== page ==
4 See Charles Swann, “Guns Mean Democracy: The Pioneers and the Game Laws,” in James Fenimore Cooper: New Critical Essays, ed. Robert Clark (London: Vision Press, 1985), 96-120. See also the definitive work on such issues, the late E. P. Thompson’s Whigs and Hunters (New York: Pantheon Books, 1975). The footnotes to both Swann’s and Richard Godden’s articles in Clark’s compilation are especially useful on this issue, as is Brook Thomas’s Cross-Examinations of Law and Literature (New York: Cambridge University Press, 1987).

5 See Gail Smith’s paper in these proceedings.

6 I should not let the opportunity pass to record the remarkable communication visited from beyond the grave upon our esteemed visitor from Japan, Mr. Suzuki, at the Cooper family burial grounds. Perhaps my scepticism should be sceptically received.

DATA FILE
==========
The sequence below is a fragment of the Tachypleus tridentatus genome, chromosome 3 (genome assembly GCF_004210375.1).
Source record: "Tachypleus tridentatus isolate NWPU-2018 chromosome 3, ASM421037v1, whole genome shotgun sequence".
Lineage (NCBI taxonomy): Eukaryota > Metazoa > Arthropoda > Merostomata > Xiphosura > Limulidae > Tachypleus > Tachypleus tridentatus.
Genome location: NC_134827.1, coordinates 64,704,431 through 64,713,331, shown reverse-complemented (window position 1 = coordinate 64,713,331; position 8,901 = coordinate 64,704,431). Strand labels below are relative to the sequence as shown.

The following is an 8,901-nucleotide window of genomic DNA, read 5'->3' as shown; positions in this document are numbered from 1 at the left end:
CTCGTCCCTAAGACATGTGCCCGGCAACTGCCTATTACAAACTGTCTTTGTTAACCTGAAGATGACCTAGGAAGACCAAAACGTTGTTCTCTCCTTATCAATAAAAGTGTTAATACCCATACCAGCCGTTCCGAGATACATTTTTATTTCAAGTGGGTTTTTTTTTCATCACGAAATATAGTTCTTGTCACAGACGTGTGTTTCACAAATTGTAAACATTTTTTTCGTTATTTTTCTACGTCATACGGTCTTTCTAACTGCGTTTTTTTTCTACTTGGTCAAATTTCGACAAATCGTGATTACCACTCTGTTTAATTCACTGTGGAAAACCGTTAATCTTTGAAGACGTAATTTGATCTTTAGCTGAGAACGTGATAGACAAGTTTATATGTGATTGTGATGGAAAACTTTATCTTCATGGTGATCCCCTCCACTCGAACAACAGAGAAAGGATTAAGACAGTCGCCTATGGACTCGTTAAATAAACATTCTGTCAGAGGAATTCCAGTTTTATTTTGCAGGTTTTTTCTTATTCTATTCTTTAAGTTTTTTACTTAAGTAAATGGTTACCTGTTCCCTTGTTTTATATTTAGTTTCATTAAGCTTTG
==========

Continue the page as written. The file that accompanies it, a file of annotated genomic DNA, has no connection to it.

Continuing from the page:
7 Cooper’s Leather-Stocking Novels: A Secular Reading (Chapel Hill: University of North Carolina Press, 1991).

8 Leslie A. Fiedler, Love and Death in the American Novel (New York: Criterion, 1960), 149.

9 D.H.Lawrence, Studies in Classic American Literature (New York: Anchor, 1953), 50, 60.

10 Richard Morton, “The Double Chronology of Leatherstocking,” Canadian Review of American Studies, 20 (1989), 77-95.

11 O.W.B. Peabody for example found in Doolittle only an unrealistic aberration. See George Dekker and John P. McWilliams, eds., Fenimore Cooper: The Critical Heritage (London: Routledge, 1973), 9.